The conflict between Ukraine and Russia has set in motion events that could have major implications for the unrecognized Moldovan breakaway region of Transnistria. Wedged between Ukraine and Moldova, two countries that have taken a Western turn in their foreign policy, Transnistria is distant from its backers in Moscow.

In May 2015, the Ukrainian parliament suspended all military co-operation with Russia, including a 1995 agreement giving Russia transit rights across Ukraine to reach Transnistria. Losing access via Ukraine means that Russia must route supplies to Transnistria by air through Moldova’s capital Chisinau, but the Moldovan government has been turning back suspected military personnel, and Tiraspol — Transnistria’s capital and the second largest city in Moldova — has an runway unsuitable for cargo flights from Russia.

The loss of direct Russian access has limited the flow of aid, one Transnistria’s most important revenue sources, and put the economic squeeze on a region already weakened by the poor economic situation in Russia. Industries in Transnistria, such as they are, have been shutting down or decreasing production. Moldova’s signing of a key trade deal with the European Union will increase the pressure on Transnistria’s economy. The net result could be to push Transnistria back toward its Moldovan parent state, in the process resolving one of the oldest post-Soviet frozen conflicts.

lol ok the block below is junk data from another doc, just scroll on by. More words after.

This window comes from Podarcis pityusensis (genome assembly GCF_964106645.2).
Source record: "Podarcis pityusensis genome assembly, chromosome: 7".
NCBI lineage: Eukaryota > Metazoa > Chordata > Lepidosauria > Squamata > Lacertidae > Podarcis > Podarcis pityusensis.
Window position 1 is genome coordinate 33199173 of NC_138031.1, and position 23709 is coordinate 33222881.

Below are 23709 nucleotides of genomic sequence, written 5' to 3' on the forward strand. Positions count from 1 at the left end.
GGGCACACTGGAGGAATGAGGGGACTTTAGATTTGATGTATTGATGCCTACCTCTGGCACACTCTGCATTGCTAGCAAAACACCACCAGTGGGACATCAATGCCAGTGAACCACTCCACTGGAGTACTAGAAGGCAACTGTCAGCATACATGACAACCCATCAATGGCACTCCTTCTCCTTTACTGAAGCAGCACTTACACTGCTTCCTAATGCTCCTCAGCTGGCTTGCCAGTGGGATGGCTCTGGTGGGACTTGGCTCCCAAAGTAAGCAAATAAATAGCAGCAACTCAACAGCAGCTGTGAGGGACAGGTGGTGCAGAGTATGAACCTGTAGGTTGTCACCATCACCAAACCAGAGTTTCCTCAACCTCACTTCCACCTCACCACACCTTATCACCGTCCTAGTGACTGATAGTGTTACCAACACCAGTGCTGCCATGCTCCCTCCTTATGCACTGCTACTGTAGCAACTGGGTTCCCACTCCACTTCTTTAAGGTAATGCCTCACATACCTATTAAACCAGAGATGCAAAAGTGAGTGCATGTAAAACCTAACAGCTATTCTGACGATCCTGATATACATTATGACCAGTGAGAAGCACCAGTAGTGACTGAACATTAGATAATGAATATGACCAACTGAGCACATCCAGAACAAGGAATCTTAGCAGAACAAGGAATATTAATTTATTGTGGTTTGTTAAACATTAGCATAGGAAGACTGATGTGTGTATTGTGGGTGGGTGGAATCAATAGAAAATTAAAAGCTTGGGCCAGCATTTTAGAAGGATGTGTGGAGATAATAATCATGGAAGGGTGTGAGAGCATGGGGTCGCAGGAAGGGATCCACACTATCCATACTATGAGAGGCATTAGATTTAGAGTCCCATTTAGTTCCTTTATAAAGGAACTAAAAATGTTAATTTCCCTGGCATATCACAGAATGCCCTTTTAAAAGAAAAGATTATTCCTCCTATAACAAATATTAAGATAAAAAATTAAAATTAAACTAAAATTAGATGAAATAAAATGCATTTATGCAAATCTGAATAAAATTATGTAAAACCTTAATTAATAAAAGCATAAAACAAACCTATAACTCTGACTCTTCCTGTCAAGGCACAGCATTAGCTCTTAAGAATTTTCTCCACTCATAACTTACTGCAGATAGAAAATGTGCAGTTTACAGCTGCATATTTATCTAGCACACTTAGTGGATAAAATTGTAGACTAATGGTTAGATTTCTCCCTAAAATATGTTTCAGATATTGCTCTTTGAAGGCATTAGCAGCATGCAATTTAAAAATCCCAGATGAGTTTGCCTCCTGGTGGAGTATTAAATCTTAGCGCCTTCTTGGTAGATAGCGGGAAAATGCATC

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Keeping the Economy on the Radar, Even in the Hardest Times

A new job category in Aleppo -- "the crosser" who ferries good across the border under dangerous conditions. (Photo: Syrian Economic Forum)

A new job category in Aleppo — “the crosser” who ferries good across the border under dangerous conditions. (Photo: Syrian Economic Forum)

In Beirut during Lebanon’s civil war, people continued to go to school and attend theater performances. One woman once told me how, to get to her university, she would take a taxi to the line between East and West Beirut, dash to the other side behind overturned trash dumpsters to avoid snipers, and then catch another ride to university — always with a change of clothing in case she could not get home again for a while.

Not every war sees people able to defiantly and bravely continue school and go to the theater, but the story underscores an important point left out of most news reports: conflict is not a permanent state…even during conflict.

Media reports show the most bullet-ridden, shell resounding, civilian-fleeing dramatic moments, but even in situations of all-out war, pockets of fighting revolve and front lines move. Whenever there is a lull in violence, civilians generally try to make life go on as much as they can, however they can. And that includes the economy. Farmers will return to their fields and factories will resume operation as often as possible, and people will buy, sell, and barter what they need to survive. And yes, sometimes they even study for exams by candle in hallways lined with mattresses during shelling (another story I once heard from another Lebanese).